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jm hearted

Things I hearted last week

For the week ending 26th June 2016

OSSEC 2.9 release.

An Australian healthcare system using MS-DOS 6.22 is being taken to court to force upgrade. 

Paypal dumped cloud company after it refused to monitor customer files.

Microsoft extends its support for Docker containers.

How celebrity twitter accounts are getting hacked.

Want to stop people filming at gigs? Here’s the phone prison. I expect a prison for wearables is next…

What’s in a Red team and why aren’t companies deploying them?

A paper which reverse engineers Netflix’s CDN and estimates traffic volume.

Is the security profession too arrogant?


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Muckerberg Privacy Pro

Do you worry about your privacy? Concerned that hackers or governments may be watching you through your laptops webcam, or listening in through the microphone. Well worry no more and buy the patent pending Muckerberg Privacy Pro.

jm hearted

Things I hearted last week

For the week ending 19th June 2016

I asked attendees at Infosec if businesses were ready for GDPR

When cybersecurity research leads to jail, an article on research and disclosure challenges.

You’re probably aware that Microsoft acquired Linkedin. Ben Thompson at Stratechery (I am never sure how to pronounce that) wrote a good analysis  of the deal.

Michael Cote is an ex-colleague and one of my favourite analysts. He also added some good observations about the MS – LinkedIN deal in his newsletter in which he sums it up as, “Overall it’s weird – but it’s not dumb-weird”.

Steve Lord has been at it again – harming and corrupting IoT devices. This time in his post, Building the Internet of Wrongs. 

On conference talks, this post by Ian Amit has some great tips on how to frame and setup a talk.

So Your CISO Owns Your Cybersecurity Risks?

Really good insight around running a public bug bounty.

Deceptive Facebook ads (say it isn’t so)

An IT worker at the Panama Papers law firm has been arrested.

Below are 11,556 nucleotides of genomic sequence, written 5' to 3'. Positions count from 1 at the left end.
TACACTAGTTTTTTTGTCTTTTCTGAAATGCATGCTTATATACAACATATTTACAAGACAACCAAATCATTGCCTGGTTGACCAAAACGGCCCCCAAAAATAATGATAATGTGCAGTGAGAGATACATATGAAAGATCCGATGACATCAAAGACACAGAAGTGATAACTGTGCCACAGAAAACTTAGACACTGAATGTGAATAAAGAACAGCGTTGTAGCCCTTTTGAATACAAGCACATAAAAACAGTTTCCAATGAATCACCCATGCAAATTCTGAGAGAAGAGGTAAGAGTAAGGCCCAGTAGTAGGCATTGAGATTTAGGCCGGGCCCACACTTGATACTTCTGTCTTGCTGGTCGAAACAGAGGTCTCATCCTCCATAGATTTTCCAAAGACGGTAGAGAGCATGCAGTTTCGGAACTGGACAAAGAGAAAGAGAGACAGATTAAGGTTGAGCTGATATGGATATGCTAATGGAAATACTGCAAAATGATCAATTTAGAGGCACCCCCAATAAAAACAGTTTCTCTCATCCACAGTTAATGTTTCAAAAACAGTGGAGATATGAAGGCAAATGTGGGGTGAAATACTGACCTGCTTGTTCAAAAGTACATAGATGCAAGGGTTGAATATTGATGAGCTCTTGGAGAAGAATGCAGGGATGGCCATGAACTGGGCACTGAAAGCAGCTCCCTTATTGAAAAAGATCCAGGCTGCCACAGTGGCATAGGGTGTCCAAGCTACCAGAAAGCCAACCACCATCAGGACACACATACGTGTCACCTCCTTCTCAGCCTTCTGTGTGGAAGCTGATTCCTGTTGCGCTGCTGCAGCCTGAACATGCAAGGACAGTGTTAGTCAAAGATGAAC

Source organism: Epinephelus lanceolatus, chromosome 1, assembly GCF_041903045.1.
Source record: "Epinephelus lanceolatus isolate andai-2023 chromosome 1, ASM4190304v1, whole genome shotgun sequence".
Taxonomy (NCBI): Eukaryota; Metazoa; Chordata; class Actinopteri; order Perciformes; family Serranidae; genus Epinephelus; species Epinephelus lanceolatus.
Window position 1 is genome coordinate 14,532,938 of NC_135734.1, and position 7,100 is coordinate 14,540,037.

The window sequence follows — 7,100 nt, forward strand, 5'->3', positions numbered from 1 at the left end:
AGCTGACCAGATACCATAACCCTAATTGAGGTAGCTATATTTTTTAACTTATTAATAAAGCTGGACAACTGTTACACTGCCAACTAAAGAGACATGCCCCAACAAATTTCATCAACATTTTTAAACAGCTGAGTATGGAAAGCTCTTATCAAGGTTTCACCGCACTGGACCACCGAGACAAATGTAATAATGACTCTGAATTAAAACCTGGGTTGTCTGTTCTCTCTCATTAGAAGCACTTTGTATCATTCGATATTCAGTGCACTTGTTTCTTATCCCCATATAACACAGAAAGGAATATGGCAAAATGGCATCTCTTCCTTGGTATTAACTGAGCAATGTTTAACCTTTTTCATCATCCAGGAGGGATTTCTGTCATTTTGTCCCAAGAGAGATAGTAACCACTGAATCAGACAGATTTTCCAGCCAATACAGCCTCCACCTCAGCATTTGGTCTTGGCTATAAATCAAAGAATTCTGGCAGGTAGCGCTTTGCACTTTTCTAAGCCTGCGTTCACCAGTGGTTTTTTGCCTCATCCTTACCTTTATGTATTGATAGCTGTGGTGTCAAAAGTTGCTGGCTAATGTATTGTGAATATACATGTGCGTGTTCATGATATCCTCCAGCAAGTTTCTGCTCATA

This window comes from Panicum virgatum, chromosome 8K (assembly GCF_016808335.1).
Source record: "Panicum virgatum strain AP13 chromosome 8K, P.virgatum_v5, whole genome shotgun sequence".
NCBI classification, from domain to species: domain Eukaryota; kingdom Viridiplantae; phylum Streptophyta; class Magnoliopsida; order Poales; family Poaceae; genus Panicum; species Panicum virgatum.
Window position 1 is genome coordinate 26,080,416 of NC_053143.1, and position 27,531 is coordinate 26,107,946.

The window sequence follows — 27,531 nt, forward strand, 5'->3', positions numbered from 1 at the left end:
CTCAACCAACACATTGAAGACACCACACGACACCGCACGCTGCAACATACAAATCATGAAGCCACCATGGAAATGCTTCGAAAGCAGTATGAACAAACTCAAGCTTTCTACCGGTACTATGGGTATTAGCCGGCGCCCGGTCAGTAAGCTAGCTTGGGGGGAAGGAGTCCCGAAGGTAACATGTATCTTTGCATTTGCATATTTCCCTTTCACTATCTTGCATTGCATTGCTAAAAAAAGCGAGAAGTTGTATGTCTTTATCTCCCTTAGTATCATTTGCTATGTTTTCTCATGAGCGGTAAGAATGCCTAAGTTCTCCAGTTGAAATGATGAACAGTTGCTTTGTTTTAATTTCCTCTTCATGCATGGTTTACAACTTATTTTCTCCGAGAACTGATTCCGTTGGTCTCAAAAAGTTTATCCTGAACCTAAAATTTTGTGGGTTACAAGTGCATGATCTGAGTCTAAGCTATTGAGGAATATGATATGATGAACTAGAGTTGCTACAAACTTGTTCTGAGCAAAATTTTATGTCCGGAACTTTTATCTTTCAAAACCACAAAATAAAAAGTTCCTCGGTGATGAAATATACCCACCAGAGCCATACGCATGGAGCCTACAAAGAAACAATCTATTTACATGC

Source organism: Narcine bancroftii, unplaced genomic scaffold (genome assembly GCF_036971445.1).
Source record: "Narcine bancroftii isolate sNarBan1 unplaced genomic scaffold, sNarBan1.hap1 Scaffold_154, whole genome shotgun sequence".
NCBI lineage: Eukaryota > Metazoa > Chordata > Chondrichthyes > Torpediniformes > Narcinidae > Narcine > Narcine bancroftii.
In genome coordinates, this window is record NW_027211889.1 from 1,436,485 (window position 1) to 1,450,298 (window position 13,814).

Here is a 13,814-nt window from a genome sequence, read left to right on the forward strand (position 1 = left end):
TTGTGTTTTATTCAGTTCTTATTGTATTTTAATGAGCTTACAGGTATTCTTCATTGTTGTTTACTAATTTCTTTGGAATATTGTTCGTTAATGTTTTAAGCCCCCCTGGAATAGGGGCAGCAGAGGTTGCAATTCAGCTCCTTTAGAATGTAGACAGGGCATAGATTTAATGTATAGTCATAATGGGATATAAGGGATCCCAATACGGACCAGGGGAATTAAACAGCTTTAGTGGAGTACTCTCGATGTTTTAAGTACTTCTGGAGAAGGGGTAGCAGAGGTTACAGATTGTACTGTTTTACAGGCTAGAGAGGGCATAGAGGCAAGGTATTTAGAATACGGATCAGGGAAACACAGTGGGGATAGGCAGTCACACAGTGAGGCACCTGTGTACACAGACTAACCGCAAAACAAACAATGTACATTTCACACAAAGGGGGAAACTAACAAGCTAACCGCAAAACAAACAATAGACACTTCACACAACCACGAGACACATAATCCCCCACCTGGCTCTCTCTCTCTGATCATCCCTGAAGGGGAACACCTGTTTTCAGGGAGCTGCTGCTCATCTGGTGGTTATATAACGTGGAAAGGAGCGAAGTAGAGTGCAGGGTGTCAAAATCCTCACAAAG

First Public Release of Keystone, the ultimate Assembler.

David J Bianco has a great resource for threat hunters.

Really nice analysis by Rob Fuller / Mubix : Linkedin NXDOMAINs – Purchased Pwnage

Things I hearted Last Week

For the week ending 12th June 2016

Last week Infosec drew the crowds to London. I wrote a short writeup on how we found it on the AlienVault Blog

William Hague was one of the keynotes at Infosec (btw, do conferences use ‘keynote’ synonymously with ‘talk’ these days? It seems like everything is a keynote.) In which he not so subtly hinted that it was not wise for technology firms to implement unbreakable encryption.

“Initial attempts by us to disclose privately to Mitsubishi were greeted with disinterest.” A writeup of the car hack by Pen Test Partners

As Government launches ‘Verify’ scheme, our digital identities are becoming more important than we realise

Cyber by any other name would smell as insecure. Dr. Jessica Barker gives a viewpoint on why we should embrace ‘cyber’ as a term.

Powershell Empire Stagers 1: Phishing with an Office Macro and Evading AVs

When cybersecurity research leads to jail time.

The Grugq asks an important question. why ransomware? Why Now?

A Thirsty Nation: Supply and demand of Information Security Professionals in the U.S.


jm hearted

Things I hearted last week

For the week ending 5th June 2016

My feeds were pretty much taken over with the sad news that  boxing legend Mohammad Ali has passed. So, a slightly lighter than usual weekly roundup.

What do you do when you’re Jerry Gamblin and messing around with Docker? Simple, you build KaliBrowser to run in a container with a full web gui.

Some good arguments on this PortSwigger post, like why lack of HTTPOnly is less of a concern.

An employee who moved firms and took client data with him has been fined £300. OK, it is not a bank-breaking amount, but it shows the ICO is willing to try and enforce it’s intent to prosecute more people as a way to raise awareness. Or something like that. Maybe the ICO should read this report which states half of ex-employees retain access to company networks.

Reducers are fuzzers.

Another day, another wordpress vulnerability.

Apparently running a ransomware ring can net you $90,000 a year. 

Woman spends 2.5 years in and Argentinian prison after falling for romance scam

Finally – This week is Infosec and BSides London. Host Unknown is proudly sponsoring BSides London in the most important way possible!